As a psychologist, I use the “Family CAGE test”1 when screening families who come in with adolescents. These four simple questions allow me to identify any alcoholism in the family that may be a contributor to the adolescent’s problems.
The CAGE gets its name from the first letters of the words below in bold. It asks if anyone in the family has:
- Tried to cut down their drinking?
- Been annoyed by complaints
- Felt guilty about drinking?
- Had an eye-opener—a drink
when first waking up in the morning?
A “yes” answer to any of these questions can lead to another series of questions to assess the possible causes of the adolescent’s problem behavior.
I also inquire about a child or adolescent’s alcohol use by asking screening questions specifically for this age group, based upon the “CRAFFT”2. As above, the test gets
its name from the first letters of the words below in bold. These are also
questions that parents can consider asking their children:
- Have you ever ridden in a car driven by someone (including
yourself) who was high or had been using alcohol or drugs?
- Do you ever use alcohol or drugs to relax, feel better about
yourself, or fit in?
- Do you ever use alcohol or drugs while you are by yourself,
- Do you ever forget things you did while using alcohol or
- Do your family or friends ever tell you that you should cut down on
your drinking or drug use?
- Have you ever gotten into trouble while using?
Again, these are screening questions that may surface the need for
a full assessment. And when I work with a family or an adolescent, I continue to screen for alcohol use throughout treatment of an adolescent, knowing that due to the developmental challenges of this age group, an adolescent, even one in treatment, can develop a “new”
I refer parents to Al‑Anon Family Groups when I determine that a child has an alcohol problem.
Al‑Anon and parenting work very well together.
The results have been particularly outstanding in communities where parents meet together with other parents in an Al‑Anon group. What better place to learn how to parent
better than from peers who have experience with similar issues?
At Al‑Anon meetings, parents learn they are not alone. They come to understand more about the disease of alcoholism. They also learn the Twelve Steps, which help them to recover from the effects of their child’s alcoholism.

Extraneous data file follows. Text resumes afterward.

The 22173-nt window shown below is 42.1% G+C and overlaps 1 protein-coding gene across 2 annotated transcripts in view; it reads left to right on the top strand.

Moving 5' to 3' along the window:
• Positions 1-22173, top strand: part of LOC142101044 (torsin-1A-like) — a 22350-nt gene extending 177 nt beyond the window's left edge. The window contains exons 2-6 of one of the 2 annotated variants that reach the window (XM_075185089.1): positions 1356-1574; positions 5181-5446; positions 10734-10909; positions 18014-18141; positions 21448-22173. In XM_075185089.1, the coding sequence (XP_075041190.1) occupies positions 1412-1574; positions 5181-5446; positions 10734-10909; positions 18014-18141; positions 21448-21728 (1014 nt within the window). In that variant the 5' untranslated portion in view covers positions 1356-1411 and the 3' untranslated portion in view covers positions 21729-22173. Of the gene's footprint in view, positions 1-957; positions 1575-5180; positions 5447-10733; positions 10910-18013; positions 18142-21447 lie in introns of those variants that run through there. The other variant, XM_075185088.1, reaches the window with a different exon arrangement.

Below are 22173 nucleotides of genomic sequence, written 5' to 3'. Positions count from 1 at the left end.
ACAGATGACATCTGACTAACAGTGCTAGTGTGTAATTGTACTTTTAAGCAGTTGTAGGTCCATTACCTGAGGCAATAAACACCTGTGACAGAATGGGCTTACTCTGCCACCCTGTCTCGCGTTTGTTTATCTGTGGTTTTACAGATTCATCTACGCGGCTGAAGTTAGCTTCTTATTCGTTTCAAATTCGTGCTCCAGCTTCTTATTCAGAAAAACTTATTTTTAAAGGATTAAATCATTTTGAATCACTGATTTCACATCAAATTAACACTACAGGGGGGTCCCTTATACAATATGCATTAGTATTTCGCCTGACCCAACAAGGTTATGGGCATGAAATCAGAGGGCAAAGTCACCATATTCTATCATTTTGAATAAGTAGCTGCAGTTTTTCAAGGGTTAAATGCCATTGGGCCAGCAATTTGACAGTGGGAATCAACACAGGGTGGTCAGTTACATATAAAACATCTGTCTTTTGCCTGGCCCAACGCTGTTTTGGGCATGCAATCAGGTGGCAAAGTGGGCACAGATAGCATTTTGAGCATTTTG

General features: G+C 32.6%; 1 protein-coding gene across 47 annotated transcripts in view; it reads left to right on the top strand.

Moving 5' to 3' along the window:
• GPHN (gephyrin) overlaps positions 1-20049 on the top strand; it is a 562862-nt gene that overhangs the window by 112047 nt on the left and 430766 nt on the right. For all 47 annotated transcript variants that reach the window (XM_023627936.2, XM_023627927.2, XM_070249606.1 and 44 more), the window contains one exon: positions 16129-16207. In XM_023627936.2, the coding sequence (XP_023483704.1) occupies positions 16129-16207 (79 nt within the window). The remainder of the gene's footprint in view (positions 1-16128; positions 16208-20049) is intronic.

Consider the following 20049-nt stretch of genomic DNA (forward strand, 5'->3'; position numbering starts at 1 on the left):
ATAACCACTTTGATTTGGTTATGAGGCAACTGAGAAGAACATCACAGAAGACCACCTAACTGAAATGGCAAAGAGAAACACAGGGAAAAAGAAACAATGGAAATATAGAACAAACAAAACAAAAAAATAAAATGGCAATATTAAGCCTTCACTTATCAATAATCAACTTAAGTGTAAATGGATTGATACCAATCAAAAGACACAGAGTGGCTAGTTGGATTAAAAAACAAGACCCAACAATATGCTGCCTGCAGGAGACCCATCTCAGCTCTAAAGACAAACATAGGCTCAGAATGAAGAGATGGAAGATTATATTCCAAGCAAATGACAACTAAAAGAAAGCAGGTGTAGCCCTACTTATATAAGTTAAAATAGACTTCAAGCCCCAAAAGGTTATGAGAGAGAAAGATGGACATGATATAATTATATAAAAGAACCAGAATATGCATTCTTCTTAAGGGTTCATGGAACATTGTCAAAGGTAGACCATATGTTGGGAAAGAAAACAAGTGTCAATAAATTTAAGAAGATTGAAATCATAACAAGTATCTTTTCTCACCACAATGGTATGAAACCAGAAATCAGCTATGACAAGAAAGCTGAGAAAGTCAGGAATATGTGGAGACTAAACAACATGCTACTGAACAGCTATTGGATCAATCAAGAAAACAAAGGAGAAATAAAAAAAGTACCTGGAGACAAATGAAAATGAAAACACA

My clinical experience led me to write guidelines for parents, using the ideas found in Al‑Anon’s Twelve Steps. For example:
- Reach out for help and acknowledge that you are not alone.
- Take stock in yourself as a parent.
- Become ready to change by giving up the demand to be perfect.
- Make conscious changes in your parenting by identifying specific strategies for healthy
Eventually, parents put their energy into controlling what they can, instead of wasting energy on
the rest. Then their children begin to make needed changes.
Healthcare professionals should seriously consider referring parents
of underage drinkers to Al‑Anon where they will be connected to a network of caring and knowledgeable individuals who can mentor and support them.
By Patricia O’Gorman is a psychologist
from East Chatham, New York.
- S.H. Frank, A.V. Graham AV, S.J. Zyzanski, S. White, “Use of the Family CAGE in Screening
for Alcohol Problems in Primary Care,” Arch Fam Med. 1992 Nov;1(2):209-16.
- J.R. Knight, L. Sherrit, L.A. Shrier, et al. “Validity of the CRAFFT Substance Abuse Screening
Test Among Adolescent Clinic Patients,” Arch Pediat Adolesc Med. 2003; 157:4333-439.
- P. O’Gorman, P. Diaz, Breaking the Cycle of Addiction, Deerfield Beach, Florida: HCI, 1987.
- P. O’Gorman, P. Diaz. The Lowdown on Families Who Get High: Successful Parenting for Families
Affected by Addiction, Washington DC: CWLA Press, 2004.
© Al-Anon Family Group Headquarters, Inc., Virginia Beach, VA,
Al-Anon Faces Alcoholism 2010 magazine.
Note: Al-Anon cooperates with therapists, counselors, and other professionals but does not affiliate with or endorse any organization. Articles written by professionals are their personal perspective on how Al-Anon Family Groups can help patients, clients, or consumers affected by someone else’s drinking.